The governor of the Central Bank of Nigeria (CBN), Godwin Emiefiele, yesterday revealed that the external reserves of Nigeria rose to $31.89 billion as at July 7, 2015.
Emiefiele made the disclosure while briefing the leadership of the Nigerian senate on the Nigerian economy in Abuja.
According to Thisday, Emiefiele attributed the recent improvement of the reserves to strong efforts of President Muhammadu Buhari to plug all leakages and the vigilant demand management of the central bank.
The CBN boss also said recent measures by the CBN would help reposition the Nigerian economy for the next phase of growth and development.
He listed the measures as; further tightening of monetary policy, closure of the official foreign exchange window, review of operators’ Net Open Position (NOP), placement of 72-hour limit on FX utilisation and ban on selected items from access to foreign exchange in either the interbank or BDC markets.
Emiefiele said, “These policies have led to a significant stabilisation in the exchange rate and an improvement in market sentiments. Having earlier traded at as high as N206/$1, the naira-dollar exchange rate has appreciated and remained around N197/$1 in the interbank market in the past five months.
“Going forward, the CBN would continue to be vigilant in the market to ensure that there is zero tolerance for speculators. Nigeria’s foreign reserves remain our common wealth and we must all strive to work together to protect it and prevent speculators and rent seekers from plundering it. We would continue to find ways to rebuild our external reserves and where possible, accelerate efforts aimed at improving aggregate supply potentials of the economy.
“Reflecting the sharp fall in oil prices and speculative foreign exchange activities, external reserves declined from $37.3 billion in June 2014 to $29.1 billion as at the end of June 2015. Given our understanding that the fall in oil prices may not be transitory but permanent, and that some speculative activities were going on in the forex market, the CBN took a number of proactive countervailing actions,” he explained.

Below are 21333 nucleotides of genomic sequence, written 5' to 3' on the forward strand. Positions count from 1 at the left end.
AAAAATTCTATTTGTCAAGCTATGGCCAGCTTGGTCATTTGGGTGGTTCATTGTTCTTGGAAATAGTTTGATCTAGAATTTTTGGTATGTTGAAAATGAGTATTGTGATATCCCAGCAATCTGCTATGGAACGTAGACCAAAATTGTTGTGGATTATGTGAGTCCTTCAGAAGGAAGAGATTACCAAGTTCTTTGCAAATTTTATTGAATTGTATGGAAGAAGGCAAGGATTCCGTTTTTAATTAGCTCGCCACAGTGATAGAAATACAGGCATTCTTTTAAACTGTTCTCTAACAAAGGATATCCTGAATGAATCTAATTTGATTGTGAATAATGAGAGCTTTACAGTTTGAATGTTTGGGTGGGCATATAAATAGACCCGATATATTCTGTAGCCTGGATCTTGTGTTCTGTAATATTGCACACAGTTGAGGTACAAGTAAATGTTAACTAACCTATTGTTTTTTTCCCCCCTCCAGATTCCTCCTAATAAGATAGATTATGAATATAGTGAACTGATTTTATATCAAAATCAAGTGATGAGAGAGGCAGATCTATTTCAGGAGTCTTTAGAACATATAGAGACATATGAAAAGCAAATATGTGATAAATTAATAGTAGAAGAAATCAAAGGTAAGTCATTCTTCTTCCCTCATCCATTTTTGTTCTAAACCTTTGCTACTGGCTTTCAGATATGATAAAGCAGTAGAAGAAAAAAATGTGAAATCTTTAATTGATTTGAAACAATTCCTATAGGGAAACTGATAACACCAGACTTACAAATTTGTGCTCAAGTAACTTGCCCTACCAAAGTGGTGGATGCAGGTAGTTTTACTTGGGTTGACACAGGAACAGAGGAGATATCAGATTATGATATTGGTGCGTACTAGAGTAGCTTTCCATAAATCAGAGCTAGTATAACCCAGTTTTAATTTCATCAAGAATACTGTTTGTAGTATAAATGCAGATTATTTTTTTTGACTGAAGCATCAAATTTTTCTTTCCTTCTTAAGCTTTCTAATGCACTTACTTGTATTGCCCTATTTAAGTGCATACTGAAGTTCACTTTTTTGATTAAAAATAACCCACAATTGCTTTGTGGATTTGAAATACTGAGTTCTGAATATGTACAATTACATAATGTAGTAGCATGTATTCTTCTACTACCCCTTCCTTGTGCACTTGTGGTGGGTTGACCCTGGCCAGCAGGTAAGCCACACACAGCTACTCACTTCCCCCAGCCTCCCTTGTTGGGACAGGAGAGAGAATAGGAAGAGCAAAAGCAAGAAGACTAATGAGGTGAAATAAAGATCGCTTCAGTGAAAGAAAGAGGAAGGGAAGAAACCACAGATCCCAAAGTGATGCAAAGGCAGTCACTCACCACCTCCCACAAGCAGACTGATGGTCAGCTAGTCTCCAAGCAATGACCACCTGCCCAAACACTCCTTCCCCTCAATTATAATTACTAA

He also said: “At the heart of the issues that currently confront our nation is the need for us to diversify the structure of our economy from being import dependent to being an economy that produces what she consumes. According to one of Africa’s foremost industrialist, our very own Alhaji Aliko Dangote, we must stop exporting jobs to other countries and importing poverty to our land by producing and consuming locally made goods.
“As we speak today, hundreds of thousands of locally produced paddy rice litter Nigeria’s rice belts unsold. Our rice farmers are today sinking deeper into poverty due to our preference for imported rice even though the local ones are now of about the same or even better quality. We therefore seize this opportunity to appeal to our rice importers to support local farmers by patronising our home grown rice.
“It is now time for us work together to resuscitate our moribund textile industries, begin to grow and consume our rice, and rejuvenate our abandoned palm plantations in the mid and south eastern parts of the country and a host of other industries that once helped in creating job opportunities for our people.”
He further revealed that the bank has been aacting as a catalyst to job creation and inclusive growth since 1978 through its various interventions in various/targeted sectors of the economy.
Two months ago, the United States of America Department of Agriculture, listed Nigeria as the only African country that would be among the top 20 economies in the world by 2030